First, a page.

Just got this question from one of my Service Provider friends: “If I am building a new MPLS backbone from scratch, should I design it with Carrier’s Carrier in mind?” Of course you should ... after all, the CsC functionality has almost no impact on the MPLS backbone (apart from introducing an extra label in the label stack).
Carrier’s Carrier architecture looks complex and scary (your customers can build their own MPLS/VPN networks on top of your MPLS/VPN service), but needs just a single feature on top of baseline MPLS/VPN architecture: LDP between PE and CE routers.
In traditional MPLS/VPN architecture you run IGP (or EBGP) between PE routers and CE routers and send IP packets across PE-CE link. CsC adds the ability to run PE-CE LDP, exchange labels for MPLS/VPN routes and send labeled packets across PE-CE link.
The LDP label advertised by the PE router is stitched to the label remote PE-router advertised over MP-BGP, building an LSP from the CE-router to remote PE-router. Likewise, the MPLS/VPN label advertised by the PE-router through MPLS/VPN gets stitched to the LDP label advertised by the CE-router, building an LSP from remote PE-router to local CE-router.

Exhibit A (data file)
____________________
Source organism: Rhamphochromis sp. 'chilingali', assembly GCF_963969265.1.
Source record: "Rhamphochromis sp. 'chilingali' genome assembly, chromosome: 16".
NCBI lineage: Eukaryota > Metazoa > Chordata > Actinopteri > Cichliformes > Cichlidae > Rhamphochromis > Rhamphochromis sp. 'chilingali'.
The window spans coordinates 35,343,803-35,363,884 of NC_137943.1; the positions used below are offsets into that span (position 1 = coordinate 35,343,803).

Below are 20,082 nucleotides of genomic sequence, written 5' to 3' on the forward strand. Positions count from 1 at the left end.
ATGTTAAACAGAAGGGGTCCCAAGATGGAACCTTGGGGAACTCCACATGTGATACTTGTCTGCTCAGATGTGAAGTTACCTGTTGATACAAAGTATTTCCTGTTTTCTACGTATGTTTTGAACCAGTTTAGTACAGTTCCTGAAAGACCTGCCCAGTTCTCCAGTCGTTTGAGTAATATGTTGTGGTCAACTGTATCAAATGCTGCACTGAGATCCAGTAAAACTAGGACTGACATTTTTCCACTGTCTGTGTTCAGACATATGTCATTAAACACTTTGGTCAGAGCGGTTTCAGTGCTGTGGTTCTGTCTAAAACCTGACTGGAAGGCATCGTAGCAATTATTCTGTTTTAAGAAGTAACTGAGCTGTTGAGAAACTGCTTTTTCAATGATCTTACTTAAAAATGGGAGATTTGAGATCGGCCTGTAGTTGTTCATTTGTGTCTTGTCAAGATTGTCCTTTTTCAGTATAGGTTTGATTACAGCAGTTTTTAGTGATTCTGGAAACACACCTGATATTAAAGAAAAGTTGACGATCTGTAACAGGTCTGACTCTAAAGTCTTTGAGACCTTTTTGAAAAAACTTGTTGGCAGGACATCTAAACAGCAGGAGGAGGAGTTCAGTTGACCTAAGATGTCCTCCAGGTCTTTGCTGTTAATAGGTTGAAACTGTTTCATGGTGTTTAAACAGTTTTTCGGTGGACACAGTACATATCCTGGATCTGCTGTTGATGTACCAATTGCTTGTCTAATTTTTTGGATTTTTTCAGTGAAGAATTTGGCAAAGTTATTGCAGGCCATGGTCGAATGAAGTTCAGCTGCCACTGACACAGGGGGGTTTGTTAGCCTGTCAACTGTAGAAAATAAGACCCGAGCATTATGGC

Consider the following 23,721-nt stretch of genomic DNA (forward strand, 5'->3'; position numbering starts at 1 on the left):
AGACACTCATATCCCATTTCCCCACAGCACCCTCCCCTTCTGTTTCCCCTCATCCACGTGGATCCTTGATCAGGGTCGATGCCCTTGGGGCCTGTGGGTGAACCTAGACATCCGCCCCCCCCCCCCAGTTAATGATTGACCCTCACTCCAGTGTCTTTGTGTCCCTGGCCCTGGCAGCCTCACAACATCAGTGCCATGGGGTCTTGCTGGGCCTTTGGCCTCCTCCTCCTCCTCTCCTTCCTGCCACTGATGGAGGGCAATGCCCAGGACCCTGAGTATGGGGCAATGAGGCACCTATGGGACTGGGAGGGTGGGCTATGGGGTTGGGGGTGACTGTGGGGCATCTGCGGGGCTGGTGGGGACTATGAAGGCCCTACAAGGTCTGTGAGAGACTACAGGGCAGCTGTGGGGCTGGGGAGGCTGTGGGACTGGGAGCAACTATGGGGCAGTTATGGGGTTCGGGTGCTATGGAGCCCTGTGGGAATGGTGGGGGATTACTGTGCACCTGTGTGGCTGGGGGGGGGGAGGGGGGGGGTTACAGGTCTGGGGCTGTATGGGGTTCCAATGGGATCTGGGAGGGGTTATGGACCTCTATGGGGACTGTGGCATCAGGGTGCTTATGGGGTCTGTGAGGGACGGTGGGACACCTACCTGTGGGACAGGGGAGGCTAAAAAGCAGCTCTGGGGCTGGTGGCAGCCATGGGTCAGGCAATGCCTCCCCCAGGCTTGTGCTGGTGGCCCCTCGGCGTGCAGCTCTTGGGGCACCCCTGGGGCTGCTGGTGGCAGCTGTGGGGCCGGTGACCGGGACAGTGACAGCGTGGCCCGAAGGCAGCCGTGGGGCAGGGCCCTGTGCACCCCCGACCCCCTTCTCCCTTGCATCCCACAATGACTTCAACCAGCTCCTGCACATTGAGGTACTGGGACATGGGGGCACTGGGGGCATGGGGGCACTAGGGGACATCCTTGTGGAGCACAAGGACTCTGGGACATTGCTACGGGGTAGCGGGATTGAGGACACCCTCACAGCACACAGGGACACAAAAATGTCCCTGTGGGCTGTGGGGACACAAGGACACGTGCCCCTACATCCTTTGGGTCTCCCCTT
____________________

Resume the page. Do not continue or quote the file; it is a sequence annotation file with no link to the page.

If the customer continues to run pure IP, you’ll still have just two labels in your MPLS core (MP-BGP label on top of LDP label), but the LSP extends beyond PE-routers, which can be useful if the customer wants to implement BGP-free core. CsC architecture also allows your customers to implement layered QoS – they can control both the Traffic Class (former Experimental) bits in the MPLS label and DSCP bits in IP header.
All of the PE-CE functionality is totally invisible to your P-routers. However, if the customer decides to offer MPLS/VPN service on top of your MPLS/VPN service, you’ll see an extra label in your MPLS core – the only precaution you have to make in your network design is to use larger MTU size (add at least 20 bytes – 5 labels – to the maximum MTU you want to support).